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Colfax approves B2 zoning for Colfax Railroad Museum’s Soo Park

By LeAnn R. Ralph

COLFAX  —  The Colfax Village Board’s approval of Business 2 zoning for the Soo Park parcel has brought the Colfax Railroad Museum one step closer to making the miniature train ride a reality.

The parcel was not zoned prior to this. The zoning board of appeals, following a public hearing, has recommended B2 zoning, and the zoning must be approved by the village board, said Lynn Niggemann, village administrator-clerk-treasurer, at the Colfax Village Board’s September 10 meeting.

The parcel was donated to the village for a park one hundred years ago, but somehow, the property was never properly deeded to the village until recently.

3M Company will be providing 30 volunteers on September 26 to lay the track for the miniature train ride, said Herb Sakalaucks Jr., curator of the Colfax Railroad Museum.

The museum applied for two grants, one for the museum’s library of train materials and one to finish the gray wooden depot on Main Street.

The first grant request was not funded, even though the application scored high enough to qualify, Sakalaucks said.

Only so many requests can be granted in the state, but a new grant program is launching to split the money between large museums and small museums, he said.

The museum also currently has a grant application pending with Wells-Fargo to finish the gray wooden depot on Main Street as an events center, to develop a parking area by the wooden depot, to build an L-shaped addition to the garage for an engine house and to finish that portion of Park Drive to link the street with the museum property.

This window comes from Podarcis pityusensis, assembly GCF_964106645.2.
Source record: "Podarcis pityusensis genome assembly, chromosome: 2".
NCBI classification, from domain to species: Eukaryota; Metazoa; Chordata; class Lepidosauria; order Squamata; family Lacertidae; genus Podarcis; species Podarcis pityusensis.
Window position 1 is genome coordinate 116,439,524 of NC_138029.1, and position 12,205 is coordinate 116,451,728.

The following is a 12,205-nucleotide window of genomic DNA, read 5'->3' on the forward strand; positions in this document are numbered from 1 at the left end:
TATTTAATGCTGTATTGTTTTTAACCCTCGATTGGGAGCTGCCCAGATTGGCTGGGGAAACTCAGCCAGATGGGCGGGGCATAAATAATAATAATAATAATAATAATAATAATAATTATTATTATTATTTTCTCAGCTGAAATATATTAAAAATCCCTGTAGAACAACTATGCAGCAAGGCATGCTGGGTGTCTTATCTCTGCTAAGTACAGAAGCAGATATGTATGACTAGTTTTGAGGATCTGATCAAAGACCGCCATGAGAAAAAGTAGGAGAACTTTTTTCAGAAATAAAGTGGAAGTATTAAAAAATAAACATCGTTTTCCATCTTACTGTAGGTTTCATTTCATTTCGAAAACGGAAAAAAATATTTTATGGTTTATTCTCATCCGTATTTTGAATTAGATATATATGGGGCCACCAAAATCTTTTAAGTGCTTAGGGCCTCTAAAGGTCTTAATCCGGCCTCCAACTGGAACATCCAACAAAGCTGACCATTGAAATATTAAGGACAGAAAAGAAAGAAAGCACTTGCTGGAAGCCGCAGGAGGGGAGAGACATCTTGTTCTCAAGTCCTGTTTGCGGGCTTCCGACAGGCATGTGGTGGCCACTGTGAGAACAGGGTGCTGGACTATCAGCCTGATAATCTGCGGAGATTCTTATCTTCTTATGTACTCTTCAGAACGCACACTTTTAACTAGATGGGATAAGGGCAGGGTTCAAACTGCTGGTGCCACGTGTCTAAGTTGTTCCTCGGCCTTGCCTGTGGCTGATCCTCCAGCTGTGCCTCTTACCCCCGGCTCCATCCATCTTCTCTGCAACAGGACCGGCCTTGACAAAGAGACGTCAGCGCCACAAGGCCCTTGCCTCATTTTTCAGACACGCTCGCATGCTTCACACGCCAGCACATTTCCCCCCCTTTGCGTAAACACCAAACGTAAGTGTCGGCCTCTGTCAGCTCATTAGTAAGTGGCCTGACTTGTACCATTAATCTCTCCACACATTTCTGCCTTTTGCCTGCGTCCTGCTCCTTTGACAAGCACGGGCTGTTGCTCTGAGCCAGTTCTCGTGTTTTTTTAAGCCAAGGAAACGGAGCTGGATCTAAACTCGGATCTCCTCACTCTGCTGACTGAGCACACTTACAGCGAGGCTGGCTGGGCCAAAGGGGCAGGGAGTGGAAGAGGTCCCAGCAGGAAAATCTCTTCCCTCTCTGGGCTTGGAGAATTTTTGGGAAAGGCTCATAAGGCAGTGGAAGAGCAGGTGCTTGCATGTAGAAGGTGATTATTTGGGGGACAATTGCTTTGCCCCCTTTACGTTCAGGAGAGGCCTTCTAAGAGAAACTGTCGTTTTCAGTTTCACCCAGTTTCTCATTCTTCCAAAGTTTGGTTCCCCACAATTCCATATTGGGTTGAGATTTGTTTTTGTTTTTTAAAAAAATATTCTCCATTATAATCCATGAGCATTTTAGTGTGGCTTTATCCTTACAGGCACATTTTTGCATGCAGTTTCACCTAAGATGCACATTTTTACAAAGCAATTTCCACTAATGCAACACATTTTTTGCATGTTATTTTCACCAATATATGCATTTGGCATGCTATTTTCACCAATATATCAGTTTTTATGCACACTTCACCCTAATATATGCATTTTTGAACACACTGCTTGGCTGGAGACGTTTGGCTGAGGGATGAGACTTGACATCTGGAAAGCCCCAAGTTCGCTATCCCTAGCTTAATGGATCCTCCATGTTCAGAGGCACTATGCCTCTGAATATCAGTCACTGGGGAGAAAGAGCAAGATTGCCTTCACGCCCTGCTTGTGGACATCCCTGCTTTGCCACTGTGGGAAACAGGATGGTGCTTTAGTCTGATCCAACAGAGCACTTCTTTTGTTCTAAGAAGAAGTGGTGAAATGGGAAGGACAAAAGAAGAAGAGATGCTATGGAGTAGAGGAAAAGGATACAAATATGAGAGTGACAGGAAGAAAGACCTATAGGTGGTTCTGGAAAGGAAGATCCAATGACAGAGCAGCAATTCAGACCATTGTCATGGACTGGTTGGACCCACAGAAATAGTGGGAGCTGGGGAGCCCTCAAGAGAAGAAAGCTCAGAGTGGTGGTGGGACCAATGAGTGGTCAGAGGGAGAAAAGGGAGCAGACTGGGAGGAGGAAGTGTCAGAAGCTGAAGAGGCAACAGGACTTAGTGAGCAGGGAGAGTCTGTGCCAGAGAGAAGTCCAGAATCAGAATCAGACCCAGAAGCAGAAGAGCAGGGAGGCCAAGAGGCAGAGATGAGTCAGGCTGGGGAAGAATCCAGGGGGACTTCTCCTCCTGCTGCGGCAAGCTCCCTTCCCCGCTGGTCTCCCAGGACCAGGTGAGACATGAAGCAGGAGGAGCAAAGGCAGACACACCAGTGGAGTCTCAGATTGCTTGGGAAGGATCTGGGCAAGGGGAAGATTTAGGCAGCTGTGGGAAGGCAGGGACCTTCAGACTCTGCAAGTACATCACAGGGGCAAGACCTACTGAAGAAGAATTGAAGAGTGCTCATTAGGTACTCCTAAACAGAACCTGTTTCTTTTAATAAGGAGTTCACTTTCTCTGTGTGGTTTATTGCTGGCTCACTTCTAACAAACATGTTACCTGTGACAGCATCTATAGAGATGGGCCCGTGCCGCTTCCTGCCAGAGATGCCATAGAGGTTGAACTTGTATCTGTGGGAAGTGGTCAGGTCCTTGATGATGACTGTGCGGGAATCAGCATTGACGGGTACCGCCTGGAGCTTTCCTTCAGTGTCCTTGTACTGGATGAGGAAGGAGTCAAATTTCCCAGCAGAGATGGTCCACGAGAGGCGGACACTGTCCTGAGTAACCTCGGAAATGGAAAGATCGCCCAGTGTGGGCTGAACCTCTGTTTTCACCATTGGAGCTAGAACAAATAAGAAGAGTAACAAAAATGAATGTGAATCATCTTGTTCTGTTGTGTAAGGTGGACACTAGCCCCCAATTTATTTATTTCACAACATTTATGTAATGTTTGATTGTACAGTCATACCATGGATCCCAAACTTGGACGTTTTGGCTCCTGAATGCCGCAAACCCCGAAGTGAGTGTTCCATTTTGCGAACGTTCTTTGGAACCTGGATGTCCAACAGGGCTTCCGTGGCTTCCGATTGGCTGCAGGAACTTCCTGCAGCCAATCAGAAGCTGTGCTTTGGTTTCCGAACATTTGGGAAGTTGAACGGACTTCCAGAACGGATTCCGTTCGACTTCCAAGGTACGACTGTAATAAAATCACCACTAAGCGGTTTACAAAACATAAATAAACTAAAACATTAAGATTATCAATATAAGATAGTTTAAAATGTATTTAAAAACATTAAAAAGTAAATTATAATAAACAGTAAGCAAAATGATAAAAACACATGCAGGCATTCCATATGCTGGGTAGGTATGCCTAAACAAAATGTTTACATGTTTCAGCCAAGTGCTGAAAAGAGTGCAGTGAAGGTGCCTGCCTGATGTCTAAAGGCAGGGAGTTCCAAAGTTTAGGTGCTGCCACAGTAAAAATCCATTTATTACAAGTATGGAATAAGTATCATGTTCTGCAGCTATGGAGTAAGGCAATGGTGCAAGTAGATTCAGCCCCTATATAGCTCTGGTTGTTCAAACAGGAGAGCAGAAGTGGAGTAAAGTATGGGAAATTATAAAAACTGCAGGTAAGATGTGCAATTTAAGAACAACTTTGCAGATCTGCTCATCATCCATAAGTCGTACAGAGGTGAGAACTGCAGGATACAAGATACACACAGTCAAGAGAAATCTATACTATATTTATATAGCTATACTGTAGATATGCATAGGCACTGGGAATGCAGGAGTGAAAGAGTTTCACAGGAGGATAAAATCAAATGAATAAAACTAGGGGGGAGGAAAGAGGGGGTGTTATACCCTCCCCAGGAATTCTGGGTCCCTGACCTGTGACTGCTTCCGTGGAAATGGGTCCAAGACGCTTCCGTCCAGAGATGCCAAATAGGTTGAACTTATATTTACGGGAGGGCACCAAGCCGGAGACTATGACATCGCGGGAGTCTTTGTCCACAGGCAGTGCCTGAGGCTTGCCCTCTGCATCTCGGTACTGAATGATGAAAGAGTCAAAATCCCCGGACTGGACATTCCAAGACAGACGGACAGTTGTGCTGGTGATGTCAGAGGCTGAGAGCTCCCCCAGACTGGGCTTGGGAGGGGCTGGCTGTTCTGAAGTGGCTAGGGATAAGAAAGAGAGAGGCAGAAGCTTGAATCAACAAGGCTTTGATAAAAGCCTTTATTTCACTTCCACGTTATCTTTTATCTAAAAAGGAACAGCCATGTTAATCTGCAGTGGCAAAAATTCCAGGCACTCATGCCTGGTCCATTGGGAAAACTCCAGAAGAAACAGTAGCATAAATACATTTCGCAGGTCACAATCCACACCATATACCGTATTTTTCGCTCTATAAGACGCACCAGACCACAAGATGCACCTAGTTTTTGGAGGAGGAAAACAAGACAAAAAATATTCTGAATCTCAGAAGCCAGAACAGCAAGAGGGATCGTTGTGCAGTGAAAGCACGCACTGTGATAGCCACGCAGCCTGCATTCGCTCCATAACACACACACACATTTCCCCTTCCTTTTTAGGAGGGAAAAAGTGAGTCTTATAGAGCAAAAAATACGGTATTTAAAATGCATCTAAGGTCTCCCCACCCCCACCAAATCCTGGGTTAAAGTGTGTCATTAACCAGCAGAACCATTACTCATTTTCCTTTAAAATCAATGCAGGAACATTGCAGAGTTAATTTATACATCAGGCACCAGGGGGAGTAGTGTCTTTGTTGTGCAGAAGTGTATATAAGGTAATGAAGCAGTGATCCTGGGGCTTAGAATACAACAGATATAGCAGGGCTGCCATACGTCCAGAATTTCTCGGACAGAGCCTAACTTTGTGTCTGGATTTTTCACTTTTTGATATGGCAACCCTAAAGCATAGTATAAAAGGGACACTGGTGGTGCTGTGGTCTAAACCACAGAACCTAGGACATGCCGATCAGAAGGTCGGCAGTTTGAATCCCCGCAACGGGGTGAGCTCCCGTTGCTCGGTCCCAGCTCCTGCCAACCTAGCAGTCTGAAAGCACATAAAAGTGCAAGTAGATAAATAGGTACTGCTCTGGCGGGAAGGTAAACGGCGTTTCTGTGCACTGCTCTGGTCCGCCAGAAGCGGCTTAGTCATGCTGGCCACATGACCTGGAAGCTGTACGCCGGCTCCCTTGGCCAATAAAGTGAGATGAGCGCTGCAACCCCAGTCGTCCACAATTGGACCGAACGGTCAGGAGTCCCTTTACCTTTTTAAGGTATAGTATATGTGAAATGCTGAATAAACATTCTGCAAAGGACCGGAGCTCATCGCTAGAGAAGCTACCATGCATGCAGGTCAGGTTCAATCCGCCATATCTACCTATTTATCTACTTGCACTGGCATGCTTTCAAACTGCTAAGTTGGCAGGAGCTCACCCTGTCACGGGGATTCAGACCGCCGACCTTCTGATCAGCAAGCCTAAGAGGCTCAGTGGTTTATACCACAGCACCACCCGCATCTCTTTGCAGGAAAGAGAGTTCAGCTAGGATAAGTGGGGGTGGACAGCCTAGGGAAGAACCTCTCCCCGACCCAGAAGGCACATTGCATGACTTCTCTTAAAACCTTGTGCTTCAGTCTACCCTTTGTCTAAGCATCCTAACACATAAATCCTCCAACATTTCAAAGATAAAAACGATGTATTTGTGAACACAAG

Sakalaucks said he is hoping to hear soon on the Wells-Fargo grant application.

Cardinal Glass also has donated some computers to the museum, he noted.

The contractor for site preparation work for the miniature train ride has been selected, and all that remains is to finish the closing paperwork for the museum’s purchase of the Soo Park site, Sakalaucks said.

The purchase agreement has already been signed, Niggemann said.

Volunteers from Cardinal Glass worked on the wooden depot a few weeks ago, scraping paint off the exterior of the building and sanding the surface, Sakalaucks noted.

The siding of the wooden depot is in remarkably good shape, he said.

The wooden depot now located on Main Street was built in 1898 after the village’s first depot burned down in late August of that year.

When the stone depot was built about 15 years later, the wooden depot was moved to its present location.

The fire that destroyed the original depot also almost burned down the rest of the village of Colfax.

The near-miss on losing the town inspired village officials to install water lines on Main Street for a fire suppression system in November of 1898. 

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